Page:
The matplotlib project looks like an interesting approach for generating charts and things. I used it (and its cairo backend, plus a couple of patches to snap lines to pixel boundaries), to generate the following chart:
That chart still isn't perfect as I'd really prefer the spacing between each of the bars to be consistent, (if you look closely at the above, you'll notice that some are spaced by 1 pixel and some are spaced by 2 pixels). Maybe that's a bug in the python script I wrote to generate the chart, (I'm totally python-clueless).
I sent the pixel-snapping patches up to the matplotlib project, so maybe they'll go somewhere.
In the meantime, there's been a recent discussion of how good matplotlib's cairo backend is compared to some of the others. Here are some files generated by the unicode_demo example script with matplotlib 0.87.7, (apparently old, as I see mention of 0.90.1 on the matplotlib website), and cairo 1.4.10 (or something very close to it). Note: This is without any of my pixel-snapping patches.
PNG (19023 bytes):
PDF (15786 bytes): unicode demo-cairo.pdf
PostScript (49279 bytes): unicode demo-cairo.ps
SVG (89560 bytes):
All four of those seem to render fine for me, (with evince, gv, and rsvg-view, for example). For comparison here are files generated with other existing matplotlib backends.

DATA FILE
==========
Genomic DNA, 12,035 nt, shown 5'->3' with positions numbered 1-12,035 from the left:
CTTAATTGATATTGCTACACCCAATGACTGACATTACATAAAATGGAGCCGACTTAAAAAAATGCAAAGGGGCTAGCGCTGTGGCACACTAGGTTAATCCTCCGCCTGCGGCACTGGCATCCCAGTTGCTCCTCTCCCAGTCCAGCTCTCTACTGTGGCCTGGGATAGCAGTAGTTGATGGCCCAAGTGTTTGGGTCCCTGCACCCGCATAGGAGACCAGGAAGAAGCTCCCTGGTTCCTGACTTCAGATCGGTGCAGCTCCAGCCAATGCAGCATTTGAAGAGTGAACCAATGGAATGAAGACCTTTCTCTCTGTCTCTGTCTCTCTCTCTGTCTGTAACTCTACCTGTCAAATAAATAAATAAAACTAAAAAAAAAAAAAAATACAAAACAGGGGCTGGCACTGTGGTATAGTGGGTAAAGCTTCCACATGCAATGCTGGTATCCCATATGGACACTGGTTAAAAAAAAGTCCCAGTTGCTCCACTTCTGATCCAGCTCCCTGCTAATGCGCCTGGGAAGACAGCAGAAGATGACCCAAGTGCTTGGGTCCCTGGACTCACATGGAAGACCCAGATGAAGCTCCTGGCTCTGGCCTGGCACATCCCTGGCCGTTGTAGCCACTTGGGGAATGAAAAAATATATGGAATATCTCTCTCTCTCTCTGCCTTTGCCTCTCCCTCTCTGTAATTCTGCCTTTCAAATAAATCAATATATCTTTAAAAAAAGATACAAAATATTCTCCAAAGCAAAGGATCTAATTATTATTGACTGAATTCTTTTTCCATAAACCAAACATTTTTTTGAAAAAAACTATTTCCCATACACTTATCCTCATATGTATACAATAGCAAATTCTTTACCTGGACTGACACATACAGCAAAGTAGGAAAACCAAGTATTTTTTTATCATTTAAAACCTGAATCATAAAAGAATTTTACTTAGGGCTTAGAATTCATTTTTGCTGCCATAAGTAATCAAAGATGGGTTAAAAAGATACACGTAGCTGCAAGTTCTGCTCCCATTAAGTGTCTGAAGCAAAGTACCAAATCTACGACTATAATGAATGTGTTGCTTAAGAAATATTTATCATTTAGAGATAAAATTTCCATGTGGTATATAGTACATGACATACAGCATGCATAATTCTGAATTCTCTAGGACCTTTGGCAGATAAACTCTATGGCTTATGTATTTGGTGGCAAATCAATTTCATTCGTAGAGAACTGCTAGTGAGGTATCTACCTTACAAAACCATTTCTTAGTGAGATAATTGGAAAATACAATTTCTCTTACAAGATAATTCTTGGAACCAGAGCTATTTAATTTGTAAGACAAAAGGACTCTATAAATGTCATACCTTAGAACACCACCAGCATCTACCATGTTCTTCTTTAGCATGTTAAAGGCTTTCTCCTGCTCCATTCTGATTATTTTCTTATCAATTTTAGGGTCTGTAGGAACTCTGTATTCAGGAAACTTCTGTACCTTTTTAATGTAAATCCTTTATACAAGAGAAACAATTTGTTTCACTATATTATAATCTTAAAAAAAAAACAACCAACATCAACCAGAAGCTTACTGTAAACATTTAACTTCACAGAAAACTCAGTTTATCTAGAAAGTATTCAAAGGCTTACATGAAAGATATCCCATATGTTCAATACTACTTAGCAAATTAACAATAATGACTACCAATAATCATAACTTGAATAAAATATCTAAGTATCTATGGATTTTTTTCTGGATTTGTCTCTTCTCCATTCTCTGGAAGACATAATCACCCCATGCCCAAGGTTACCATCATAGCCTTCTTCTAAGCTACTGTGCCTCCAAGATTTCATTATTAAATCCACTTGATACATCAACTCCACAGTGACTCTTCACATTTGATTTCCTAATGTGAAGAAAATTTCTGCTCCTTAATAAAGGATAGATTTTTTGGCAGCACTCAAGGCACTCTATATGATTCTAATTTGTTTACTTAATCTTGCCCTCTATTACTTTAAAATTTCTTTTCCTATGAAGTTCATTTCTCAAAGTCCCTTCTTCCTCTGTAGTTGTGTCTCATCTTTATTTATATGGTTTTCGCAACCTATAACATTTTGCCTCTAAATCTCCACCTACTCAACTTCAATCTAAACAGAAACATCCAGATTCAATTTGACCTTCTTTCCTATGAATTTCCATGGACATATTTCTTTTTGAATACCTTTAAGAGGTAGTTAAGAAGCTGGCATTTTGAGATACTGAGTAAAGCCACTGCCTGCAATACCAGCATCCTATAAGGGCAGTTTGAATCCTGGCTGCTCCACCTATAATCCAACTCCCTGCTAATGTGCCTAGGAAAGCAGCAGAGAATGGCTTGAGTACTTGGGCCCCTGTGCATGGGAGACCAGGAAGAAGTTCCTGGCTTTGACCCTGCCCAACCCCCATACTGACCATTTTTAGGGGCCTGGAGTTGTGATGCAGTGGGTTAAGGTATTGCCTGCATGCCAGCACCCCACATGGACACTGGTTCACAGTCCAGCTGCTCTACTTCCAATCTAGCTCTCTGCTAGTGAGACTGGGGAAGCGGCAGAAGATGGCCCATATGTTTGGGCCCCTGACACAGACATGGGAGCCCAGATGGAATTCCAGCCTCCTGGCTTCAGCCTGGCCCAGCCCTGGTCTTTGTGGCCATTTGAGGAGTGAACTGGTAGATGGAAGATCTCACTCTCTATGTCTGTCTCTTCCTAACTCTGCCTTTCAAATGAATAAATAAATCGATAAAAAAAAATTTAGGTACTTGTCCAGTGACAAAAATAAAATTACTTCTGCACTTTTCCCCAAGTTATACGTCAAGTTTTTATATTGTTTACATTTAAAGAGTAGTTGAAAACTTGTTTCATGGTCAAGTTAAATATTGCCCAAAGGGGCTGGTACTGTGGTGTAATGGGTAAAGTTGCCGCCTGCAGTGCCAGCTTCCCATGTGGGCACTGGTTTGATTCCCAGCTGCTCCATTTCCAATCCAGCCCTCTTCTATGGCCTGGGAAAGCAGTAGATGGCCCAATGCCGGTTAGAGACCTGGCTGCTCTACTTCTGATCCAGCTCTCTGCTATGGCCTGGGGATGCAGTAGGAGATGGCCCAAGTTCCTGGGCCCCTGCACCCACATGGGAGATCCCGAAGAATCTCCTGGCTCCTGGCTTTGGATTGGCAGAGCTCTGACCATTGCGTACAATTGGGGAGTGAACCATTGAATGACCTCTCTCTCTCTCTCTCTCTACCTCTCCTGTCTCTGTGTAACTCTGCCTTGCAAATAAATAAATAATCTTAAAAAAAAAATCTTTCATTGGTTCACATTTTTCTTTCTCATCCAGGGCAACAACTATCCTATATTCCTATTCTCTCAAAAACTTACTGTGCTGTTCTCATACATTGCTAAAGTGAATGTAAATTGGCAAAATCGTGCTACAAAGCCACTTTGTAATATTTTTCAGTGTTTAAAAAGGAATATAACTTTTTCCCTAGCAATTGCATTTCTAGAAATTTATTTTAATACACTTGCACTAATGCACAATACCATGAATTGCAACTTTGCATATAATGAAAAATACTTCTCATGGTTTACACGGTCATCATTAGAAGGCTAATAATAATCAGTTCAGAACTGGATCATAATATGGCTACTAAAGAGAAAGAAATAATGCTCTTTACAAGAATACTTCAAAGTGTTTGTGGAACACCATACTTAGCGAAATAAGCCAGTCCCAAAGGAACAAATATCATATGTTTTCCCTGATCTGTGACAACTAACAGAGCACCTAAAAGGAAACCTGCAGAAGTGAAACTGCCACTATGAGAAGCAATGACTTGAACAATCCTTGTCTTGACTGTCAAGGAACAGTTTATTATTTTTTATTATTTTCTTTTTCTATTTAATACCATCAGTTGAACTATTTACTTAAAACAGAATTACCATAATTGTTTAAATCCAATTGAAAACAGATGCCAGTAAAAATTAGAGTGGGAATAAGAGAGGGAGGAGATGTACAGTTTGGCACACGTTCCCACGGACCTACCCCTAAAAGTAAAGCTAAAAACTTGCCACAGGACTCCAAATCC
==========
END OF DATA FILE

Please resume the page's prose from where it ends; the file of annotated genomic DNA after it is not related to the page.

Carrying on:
- PNG (19769 bytes):
- PDF (43539): unicode demo-pdf.pdf
- PostScript (136021 bytes): unicode demo-ps.ps
- SVG (7660 bytes):
All of the cairo results appear to render correctly for me, (using firefox, evince, gv, and rsvg-view). The PDF generated by the builtin PDF backend renders with ? characters instead of any of the non-ASCII glyphs. Also, when rendering the SVG generated by the builtin SVG backend, the text is not scaled/positioned correctly, (the numbers overlap the axes, the title at the bottom extends beyond the right edge instead of being centered, etc.).
Meanwhile, there are a few notable deviations in size from the backends:
Using cairo for PostScript or PDF output results in a file that is 2.75x smaller than using the builtin PS or PDF backends.
Using cairo for SVG output results in a file that is more than 10 times larger, (it's actually embedding the glyph data for all of the text characters that appear in the file).